Illinois’s Joliet Section created a haunted lab event for local Girl Scout groups.

The Mark Twain Local Section of Illinois, Iowa, and Missouri conducted chemical demonstrations and hands-on activities at Quincy University.

The Maryland Section ran 16 hands-on programs in libraries in six counties. Participants built models of glucose and fructose, weighed sugar cube equivalents of common drinks and foods, and observed the effect of vinegar on starch digestion.

The Michigan State University Local Section hosted a Chemistry Day event with hands-on activities and demonstrations in partnership with the Impression 5 Science Center.

New York’s Mid-Hudson Section worked with local institutions and student sections to organize a Kilomole Day Breakfast, provide materials for Kids Chemistry Night at SUNY Orange, and sponsor Vassar College’s Chemistry College Bowl.

A young person in safety glasses reaches toward a large bubble on the surface of a container.
Credit: Pat Kesavan
Volunteers from the Midland College Student Chapter conduct several hands-on activities in a local mall, including making large bubbles using dry ice and dish soap.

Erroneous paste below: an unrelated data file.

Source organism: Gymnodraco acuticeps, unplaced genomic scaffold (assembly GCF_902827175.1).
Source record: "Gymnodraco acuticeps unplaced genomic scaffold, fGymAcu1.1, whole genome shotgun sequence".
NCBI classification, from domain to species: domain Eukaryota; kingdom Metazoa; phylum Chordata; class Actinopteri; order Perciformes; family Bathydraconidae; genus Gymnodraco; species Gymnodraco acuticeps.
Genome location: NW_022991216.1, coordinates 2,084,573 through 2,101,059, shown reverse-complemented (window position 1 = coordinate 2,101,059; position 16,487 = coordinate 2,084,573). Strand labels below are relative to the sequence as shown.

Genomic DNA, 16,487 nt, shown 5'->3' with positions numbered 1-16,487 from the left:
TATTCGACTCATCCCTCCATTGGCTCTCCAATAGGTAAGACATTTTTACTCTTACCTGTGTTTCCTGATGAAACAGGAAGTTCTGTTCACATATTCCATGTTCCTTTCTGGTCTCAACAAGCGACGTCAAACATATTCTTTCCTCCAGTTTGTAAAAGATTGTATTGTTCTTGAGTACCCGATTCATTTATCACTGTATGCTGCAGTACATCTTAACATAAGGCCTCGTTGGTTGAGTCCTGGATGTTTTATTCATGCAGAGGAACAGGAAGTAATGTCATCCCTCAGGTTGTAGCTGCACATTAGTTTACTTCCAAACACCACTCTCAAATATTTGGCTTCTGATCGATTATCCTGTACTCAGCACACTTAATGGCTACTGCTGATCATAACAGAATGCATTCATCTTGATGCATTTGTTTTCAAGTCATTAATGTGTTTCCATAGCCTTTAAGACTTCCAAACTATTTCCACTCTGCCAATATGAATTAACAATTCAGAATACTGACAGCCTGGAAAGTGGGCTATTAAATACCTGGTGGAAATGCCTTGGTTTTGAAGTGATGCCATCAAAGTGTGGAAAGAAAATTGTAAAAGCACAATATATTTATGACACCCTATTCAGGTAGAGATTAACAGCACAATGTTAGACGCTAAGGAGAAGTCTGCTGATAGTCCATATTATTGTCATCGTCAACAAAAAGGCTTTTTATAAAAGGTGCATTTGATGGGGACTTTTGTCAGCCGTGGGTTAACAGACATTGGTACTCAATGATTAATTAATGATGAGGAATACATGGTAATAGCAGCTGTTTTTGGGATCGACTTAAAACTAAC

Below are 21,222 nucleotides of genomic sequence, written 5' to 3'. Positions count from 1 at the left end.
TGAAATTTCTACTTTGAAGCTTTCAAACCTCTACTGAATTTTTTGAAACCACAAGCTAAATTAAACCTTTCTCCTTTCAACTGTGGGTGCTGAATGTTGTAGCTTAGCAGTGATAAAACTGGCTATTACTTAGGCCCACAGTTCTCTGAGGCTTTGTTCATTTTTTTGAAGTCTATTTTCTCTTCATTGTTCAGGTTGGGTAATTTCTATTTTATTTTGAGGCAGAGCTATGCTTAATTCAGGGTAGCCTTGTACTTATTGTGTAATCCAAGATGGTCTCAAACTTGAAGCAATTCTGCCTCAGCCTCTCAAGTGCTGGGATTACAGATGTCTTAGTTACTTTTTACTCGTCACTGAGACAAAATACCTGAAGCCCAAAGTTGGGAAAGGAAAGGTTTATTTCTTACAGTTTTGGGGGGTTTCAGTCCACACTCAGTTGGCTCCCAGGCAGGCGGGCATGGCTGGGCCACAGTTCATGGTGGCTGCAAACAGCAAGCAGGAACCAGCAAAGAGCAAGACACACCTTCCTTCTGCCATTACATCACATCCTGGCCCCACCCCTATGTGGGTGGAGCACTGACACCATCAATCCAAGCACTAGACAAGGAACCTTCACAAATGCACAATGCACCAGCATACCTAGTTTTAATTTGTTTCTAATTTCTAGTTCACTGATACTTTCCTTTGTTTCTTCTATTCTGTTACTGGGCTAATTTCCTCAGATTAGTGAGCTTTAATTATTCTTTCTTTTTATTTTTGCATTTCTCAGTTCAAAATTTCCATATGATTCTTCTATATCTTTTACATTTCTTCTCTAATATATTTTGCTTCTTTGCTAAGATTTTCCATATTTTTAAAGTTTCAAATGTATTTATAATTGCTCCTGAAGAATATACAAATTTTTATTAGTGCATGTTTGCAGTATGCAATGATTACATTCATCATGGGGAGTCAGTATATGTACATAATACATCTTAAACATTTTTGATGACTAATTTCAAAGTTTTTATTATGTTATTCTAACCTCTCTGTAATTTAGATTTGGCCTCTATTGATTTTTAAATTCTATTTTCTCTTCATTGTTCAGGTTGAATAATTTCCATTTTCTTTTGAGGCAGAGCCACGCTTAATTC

Texas’s Midland College Student Chapter, also called the Midland College Chemistry Club, held a hands-on event at a local mall, where visitors participated in experiments including using a red cabbage indicator to explore how milk of magnesia neutralizes stomach acid.

Marie Migaud of Alabama’s Mobile Local Section talked to over 200 high school and middle school students and teachers on where we find chemistry in health and health care.

Connecticut’s New Haven Section organized two hands-on science events for approximately 200 students in grades 5–8. Participants extracted DNA from strawberries and explored how milk of magnesia reduces stomach acid.

The New York Local Section and PepsiCo hosted an event with demonstrations at the New York Hall of Science.

The Nigeria International Chemical Sciences Chapter held a 3 h virtual event that included two invited talks and flash presentations from all the Nigerian student chapters.

The North Jersey Section partnered with the Liberty Science Center to run demonstrations and hands-on activities at an event attended by more than 2,000 children.